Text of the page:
Mediation and ADR classes are becoming more established at universities around the world. Sometimes these are compulsory, sometimes elective, and they are mainly taking place at law schools. They also sometimes have some connection to the mediation competitions that are held (see Rosemary Howell’s latest blog). They are usually very popular among students.
As I myself have introduced such classes at the university where I work and have been involved in them at other places, and am seeing their popularity increase, I never stop asking myself why these classes are a good idea, and why we teach them. My answers to this question have become more nuanced the more experience I get.
The first notion might be that we are training young mediators. In a way, we are of course. But most of the students we train will not practice mediation. What they will do is add mediation skills to their repertoire of communication and life skills. When I ask my own students in end-of-semester colloquia what their “take-away” from the course is, this is invariably their first answer. They have learned to manage their own conflicts better, learned to be guides in difficult conversations, and gained confidence.
When I began training students, this was my greatest goal, and I was happy with the result when students felt they were getting there. I added to their list: at work you will moderate meetings and discussions, both within the organisations you work for and between those organisations and customers, clients, or partners. Your mediation skills are also moderation skills.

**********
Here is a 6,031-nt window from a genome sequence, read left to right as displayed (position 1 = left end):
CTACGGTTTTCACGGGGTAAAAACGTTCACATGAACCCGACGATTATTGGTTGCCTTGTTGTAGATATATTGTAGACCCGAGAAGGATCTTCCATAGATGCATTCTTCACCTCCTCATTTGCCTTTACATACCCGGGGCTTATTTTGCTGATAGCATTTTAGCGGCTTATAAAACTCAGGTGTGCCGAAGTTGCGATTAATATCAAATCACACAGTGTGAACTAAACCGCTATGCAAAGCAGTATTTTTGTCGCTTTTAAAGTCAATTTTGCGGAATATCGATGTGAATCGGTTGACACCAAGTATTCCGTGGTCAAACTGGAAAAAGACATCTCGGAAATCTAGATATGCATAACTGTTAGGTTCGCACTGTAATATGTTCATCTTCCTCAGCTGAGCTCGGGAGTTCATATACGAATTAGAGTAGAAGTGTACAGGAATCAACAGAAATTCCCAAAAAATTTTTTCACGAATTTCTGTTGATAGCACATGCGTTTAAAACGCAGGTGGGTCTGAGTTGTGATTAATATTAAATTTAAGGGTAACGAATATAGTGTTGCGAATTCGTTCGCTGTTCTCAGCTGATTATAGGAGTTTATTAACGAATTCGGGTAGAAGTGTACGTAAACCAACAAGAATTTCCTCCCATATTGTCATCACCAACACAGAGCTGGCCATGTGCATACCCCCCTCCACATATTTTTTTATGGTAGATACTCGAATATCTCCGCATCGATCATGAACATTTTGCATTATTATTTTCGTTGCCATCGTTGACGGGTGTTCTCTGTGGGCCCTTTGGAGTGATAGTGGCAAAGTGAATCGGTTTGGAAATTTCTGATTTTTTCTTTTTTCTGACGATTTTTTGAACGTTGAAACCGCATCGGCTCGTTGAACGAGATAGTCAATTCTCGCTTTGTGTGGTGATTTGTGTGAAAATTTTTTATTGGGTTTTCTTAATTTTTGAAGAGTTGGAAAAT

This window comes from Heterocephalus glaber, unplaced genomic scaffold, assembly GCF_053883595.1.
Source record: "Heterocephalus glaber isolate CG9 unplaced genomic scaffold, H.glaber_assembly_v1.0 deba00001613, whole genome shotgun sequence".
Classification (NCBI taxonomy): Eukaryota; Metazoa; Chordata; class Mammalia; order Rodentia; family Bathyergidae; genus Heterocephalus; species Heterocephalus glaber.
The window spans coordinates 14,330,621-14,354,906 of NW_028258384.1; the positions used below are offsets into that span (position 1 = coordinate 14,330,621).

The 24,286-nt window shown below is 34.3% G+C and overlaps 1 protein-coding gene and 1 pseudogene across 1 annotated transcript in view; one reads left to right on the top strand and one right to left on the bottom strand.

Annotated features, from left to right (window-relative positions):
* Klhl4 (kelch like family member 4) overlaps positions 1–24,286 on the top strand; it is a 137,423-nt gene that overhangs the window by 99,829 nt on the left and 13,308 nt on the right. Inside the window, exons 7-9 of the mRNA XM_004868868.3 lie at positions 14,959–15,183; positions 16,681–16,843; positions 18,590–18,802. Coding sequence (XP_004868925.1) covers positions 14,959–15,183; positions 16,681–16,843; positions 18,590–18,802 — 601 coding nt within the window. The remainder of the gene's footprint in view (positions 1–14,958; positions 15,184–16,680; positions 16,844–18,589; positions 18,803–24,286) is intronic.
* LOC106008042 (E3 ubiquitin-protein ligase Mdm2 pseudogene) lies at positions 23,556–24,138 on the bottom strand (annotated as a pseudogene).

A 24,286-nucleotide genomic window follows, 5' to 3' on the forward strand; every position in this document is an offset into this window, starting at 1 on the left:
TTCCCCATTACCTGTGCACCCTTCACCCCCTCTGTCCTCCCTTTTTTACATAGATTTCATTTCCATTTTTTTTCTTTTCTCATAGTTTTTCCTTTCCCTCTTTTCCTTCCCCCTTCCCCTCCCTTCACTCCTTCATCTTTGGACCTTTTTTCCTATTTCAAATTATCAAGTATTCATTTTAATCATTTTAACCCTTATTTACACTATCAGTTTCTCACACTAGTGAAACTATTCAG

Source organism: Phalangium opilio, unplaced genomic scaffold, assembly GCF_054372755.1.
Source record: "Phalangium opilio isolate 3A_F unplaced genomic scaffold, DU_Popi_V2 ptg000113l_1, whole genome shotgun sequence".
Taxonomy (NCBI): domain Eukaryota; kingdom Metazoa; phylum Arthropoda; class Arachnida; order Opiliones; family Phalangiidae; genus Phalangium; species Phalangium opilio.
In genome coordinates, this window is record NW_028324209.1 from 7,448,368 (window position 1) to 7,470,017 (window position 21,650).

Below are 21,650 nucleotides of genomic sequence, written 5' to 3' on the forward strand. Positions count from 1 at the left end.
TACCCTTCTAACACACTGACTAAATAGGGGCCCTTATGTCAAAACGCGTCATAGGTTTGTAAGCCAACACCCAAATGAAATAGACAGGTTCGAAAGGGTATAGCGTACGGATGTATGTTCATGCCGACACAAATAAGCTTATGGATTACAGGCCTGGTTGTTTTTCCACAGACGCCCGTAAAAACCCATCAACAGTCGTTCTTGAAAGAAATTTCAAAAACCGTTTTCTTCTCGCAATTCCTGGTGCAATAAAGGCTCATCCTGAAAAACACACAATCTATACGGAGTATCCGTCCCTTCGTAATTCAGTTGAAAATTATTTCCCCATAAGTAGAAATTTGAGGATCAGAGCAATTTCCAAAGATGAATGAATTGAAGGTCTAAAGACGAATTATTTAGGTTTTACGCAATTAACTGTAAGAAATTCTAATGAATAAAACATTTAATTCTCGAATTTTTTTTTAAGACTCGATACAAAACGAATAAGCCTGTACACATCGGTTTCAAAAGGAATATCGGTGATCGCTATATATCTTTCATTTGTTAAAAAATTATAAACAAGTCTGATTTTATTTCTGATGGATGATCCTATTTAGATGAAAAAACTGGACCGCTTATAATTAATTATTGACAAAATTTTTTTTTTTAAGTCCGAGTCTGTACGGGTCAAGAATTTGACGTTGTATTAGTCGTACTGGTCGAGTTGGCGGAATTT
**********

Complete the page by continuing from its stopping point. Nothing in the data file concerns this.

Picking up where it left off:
Maybe you can guess, as you are reading this, that my students are not only law students. I train mediation skills to mixed groups of law and business or management students. Mediation is not just for the law schools.
Developing your communication repertoire is great, I tell my students, but I want more. I want you to be the people in your law firms, businesses, and organisations who have ADR and mediation expertise and can be the people recommending mediation when it may be appropriate. I want you to be the potential users. If you are in HR, then you can bring your mediation awareness there with you and apply it to internal company procedure; if you are in law, then you can use your mediation skills when finding out what your clients’ true interests are, and in suggesting mediation to them if it would meet those interests; if you are in management, then know that you have the authority to choose mediation for external disputes, and use your mediation and listening skills well in your leadership roles.